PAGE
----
Third, each teacher communicate what is missing at the end of each week so that weekend time can be devoted to catching up.  The student should also develop the habit of planning weekend time for this purpose and assign work to that period as they go through the week and encounter something that will need more time than they have that evening.  Having a place to put the work they don’t have time to complete is a whole lot better than simply dropping it, and it allows the parent or other supervisory adult to lend positive rather than punitive support e.g. “is there anything that you need to move into the catch-up time on Saturday from tonight’s list?” or  “lets make a note of what you need to move this assignment forward: to understand the process better? to have time to reread the text?”

The idea is to take the problem out of shame and misunderstanding and bring it into the light where planning and support can take the place of friction and punishment.

The problem of being a novice

John is struggling with the problem that his old methods of approaching assignments are inadequate for the kind he gets in high school, and that there are ways – new to him – of doing things which are more efficient in dealing with the larger volume of information and greater complexity of analysis required of him now. His habit is to use the old methods and blame everyone else when they don’t work, while feeling worse and worse about himself. To some extent this is because he has identified being “smart” with not needing to have any help, or learn to use any new tools.
The awkwardness of learning a new way of doing something is threatening to him, and he cannot suppress the feeling of irritation and panic long enough to learn that he can do it. For an example, think about when you learned to drive a standard shift car, and hopped all over the parking lot feeling the jerk and stall, the ineptitude where you were used to control and smoothness. It takes a sense of humor to get through that, and you have to maintain that humor while everything you are going through tugs you toward frustration and anger.
You were glad when it was time to take a break, and get back to your regular life, in which things went better, as a rule. Now imagine hitting that kind of emotional speed bump many times a day! What kind of attitude might you develop?

The Discipline Question

Most of the teenagers I meet because they are referred to me for improvement of their executive functioning are “in trouble” of some kind because their behavior in school and out of it is seen as irresponsibility, or an attempt to get away with something. It’s understandable that teachers and parents would get the feeling that something in the student with EDF’s behavior is amiss. Given their spikes of ability, their areas of difficulty seem perplexing. The first judgment folks tend to make is that the kid is disrespectful, lazy, uncaring, not motivated, rebellious ….you get the idea. The response is to punish, as in the list of demerits in the post I made before this one, and when the punishments don’t work – that is because a change in the pattern of behavior – the student is expelled as a person not worth the school’s time and effort. In the case of the boy with the impressive list of demerits, and the one discussed in this post, misdiagnosing the trouble as a failure of character led to rejecting the kid and this can have terrible consequences. I write here because if we can see what’s going on for these kids differently, and apply the diagnostic measures necessary to accurately understand what is going on, we can adopt a course of response that leads to much happier and healthier outcomes.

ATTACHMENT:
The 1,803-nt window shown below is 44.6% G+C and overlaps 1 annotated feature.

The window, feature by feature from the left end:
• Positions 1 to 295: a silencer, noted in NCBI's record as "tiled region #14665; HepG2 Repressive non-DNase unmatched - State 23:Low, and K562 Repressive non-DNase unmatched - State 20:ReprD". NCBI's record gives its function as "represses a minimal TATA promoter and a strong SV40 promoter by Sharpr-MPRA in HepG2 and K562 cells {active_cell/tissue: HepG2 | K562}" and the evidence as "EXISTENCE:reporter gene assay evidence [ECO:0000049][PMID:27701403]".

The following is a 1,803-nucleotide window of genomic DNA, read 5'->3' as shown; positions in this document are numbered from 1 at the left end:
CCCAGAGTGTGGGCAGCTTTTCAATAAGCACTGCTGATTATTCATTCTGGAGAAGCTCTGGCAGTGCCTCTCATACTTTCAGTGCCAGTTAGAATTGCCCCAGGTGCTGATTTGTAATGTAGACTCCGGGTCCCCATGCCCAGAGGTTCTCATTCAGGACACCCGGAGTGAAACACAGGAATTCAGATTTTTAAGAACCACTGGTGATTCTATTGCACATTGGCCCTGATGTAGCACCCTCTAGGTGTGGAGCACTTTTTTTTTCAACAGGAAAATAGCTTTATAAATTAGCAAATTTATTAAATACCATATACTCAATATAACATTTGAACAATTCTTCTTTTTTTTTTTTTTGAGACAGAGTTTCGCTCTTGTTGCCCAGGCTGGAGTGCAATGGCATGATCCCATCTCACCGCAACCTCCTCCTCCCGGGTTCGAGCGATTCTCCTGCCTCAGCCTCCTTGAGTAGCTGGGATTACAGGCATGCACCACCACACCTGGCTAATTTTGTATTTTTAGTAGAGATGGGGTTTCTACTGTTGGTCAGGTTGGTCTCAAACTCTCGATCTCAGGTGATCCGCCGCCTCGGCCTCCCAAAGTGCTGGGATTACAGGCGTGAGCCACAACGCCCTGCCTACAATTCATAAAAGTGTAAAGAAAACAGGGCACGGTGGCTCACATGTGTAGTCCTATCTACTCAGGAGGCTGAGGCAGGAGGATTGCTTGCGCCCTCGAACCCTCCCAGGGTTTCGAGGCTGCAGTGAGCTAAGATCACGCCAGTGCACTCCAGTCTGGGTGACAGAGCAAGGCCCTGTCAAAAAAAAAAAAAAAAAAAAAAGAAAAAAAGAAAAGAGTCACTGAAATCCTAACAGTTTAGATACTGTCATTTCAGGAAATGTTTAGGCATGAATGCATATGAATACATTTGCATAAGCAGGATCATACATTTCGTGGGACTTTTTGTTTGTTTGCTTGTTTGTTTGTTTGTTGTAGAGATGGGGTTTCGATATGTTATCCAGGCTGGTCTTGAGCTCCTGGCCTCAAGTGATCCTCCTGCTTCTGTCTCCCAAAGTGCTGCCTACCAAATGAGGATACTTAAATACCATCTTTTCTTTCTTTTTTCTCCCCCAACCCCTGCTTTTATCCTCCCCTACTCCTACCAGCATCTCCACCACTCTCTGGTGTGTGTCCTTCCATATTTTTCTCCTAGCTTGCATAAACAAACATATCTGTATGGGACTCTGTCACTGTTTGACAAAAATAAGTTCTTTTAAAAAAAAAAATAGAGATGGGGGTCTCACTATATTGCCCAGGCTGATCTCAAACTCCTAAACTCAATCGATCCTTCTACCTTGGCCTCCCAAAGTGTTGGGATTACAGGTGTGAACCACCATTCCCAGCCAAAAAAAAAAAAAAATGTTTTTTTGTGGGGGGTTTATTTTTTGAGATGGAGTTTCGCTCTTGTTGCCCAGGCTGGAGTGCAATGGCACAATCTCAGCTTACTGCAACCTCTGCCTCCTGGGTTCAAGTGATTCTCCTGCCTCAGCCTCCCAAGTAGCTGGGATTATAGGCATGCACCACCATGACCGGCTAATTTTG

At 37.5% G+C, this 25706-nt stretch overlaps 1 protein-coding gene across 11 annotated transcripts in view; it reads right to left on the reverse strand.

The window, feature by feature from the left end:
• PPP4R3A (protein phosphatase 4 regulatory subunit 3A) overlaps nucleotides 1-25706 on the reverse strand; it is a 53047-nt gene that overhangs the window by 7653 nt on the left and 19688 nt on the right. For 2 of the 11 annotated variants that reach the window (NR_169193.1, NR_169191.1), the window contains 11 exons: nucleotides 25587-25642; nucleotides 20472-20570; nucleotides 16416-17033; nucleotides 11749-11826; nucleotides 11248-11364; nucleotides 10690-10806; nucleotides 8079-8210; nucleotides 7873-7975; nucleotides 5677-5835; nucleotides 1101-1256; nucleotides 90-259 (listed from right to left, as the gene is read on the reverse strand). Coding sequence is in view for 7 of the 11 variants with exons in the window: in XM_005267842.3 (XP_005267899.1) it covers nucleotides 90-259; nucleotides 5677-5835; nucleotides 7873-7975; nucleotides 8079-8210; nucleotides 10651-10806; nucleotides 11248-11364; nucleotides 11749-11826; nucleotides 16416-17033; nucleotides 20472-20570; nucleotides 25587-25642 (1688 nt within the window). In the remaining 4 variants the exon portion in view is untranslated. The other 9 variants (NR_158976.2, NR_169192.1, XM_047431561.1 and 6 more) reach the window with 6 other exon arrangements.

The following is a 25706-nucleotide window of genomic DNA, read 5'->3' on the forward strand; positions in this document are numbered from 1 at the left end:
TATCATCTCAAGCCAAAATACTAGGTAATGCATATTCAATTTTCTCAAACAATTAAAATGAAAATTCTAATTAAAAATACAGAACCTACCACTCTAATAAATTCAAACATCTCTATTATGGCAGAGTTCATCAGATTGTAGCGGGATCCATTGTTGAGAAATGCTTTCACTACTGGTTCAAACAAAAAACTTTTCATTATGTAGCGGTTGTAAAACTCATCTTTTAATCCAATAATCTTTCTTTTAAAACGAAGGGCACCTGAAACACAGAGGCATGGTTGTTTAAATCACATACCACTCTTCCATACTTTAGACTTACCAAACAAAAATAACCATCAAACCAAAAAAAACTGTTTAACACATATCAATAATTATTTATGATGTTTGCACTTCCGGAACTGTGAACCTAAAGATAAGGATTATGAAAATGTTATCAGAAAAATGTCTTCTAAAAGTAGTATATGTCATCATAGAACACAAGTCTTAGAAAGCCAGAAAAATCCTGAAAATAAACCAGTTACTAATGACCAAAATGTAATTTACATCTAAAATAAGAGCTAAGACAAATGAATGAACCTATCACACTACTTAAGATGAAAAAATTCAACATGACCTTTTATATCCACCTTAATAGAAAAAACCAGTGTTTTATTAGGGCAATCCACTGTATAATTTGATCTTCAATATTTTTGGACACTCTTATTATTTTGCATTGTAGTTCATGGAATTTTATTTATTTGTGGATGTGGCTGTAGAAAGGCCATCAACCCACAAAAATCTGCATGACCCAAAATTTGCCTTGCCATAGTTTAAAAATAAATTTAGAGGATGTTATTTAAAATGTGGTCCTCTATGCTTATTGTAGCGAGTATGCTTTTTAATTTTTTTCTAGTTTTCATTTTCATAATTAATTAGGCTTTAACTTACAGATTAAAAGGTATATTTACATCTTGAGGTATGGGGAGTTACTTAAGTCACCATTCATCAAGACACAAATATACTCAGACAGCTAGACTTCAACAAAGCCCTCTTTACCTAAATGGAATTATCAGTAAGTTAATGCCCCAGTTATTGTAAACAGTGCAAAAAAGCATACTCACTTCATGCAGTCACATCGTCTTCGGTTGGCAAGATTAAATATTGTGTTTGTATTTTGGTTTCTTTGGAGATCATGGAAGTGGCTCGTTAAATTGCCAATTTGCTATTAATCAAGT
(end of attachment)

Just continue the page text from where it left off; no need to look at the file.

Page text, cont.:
I don’t mean to suggest that these kids are either incapable of, or unwilling to, engage in behavior deserving of a scolding, however I am saying that when achievement is below what we might expect from someone’s age and intelligence, the problem is often rooted in difficulties with mobilizing and using his resources smoothly and with efficiency. Often his less than honest moments derive from the impulse to hide the misstep, and acting on that before he’s had time for thought.

Reading the report card comments on his work by one such student’s teachers, it is evident that they can see where his areas of struggle lie. His Pre-Calculus teacher, comments that “In analyzing a particular mathematical context, [student] is not always sure which of his store of learned operations and processes to bring to bear.” This comment is exactly my point. Not only is the boy not sure of which operation or process to apply, he has trouble sorting it out from similar knowledge chunks, bringing the needed one to the fore, and then setting it in motion with the new learning even if the process is firmly in long-term memory.

All this happens fairly unconsciously for most of us, and fails if we haven’t really done the learning, because we deployed our attention elsewhere. Explanations of our failure involve choice of one kind or another. The Student with EDF’s choices are made more impulsively, more incompletely, and faster than is the case with most of us. He’s had the experience many times of deploying something not quite right so he is hesitant to commit to the one to use now, lest it be inaccurate or inefficient, and thus embarrassing. It doesn’t necessarily mean he hasn’t learned what he needs to use, although that may be part of the problem here and there. He’s hesitant to claim he knows something when he might not be able to prove it in the spotlight. The Pre-Calculus teacher notes that “Many of the concepts do not come easily for him and he has trouble remembering ideas and techniques from the past.” Similarly his English teacher says “…when I asked him the definitions of some words I hadn’t seen before in his work, he faltered and mentioned he used a thesaurus to find them” seeming to conclude that there was something fishy about the student’s use of those words.

The observations of both teachers here focus on instances when the student’s retrieval of information failed him. Additionally, when he does take a risk (using words from a thesaurus, for example) he may make a simple verbatim substitution, not taking shades of meaning into account. When he doesn’t nail down the meaning of new words he uses in an English assignment and sputters when put on the spot, it tends to raise a question of his integrity but an attribution of the matter to a failure of conscience is not what is happening. It is an example of how EDF plays out in his thought process, skipping connections and meanings that would not elude the mind of a person without the disorder.

I’ll leave it there for now and talk next time about more constructive than punitive responses to failures of EDF in school. I want to leave it there for now in the hope that readers might imagine what they might do differently if they understood a person with EDF’s behavior in this way – then we can talk about it!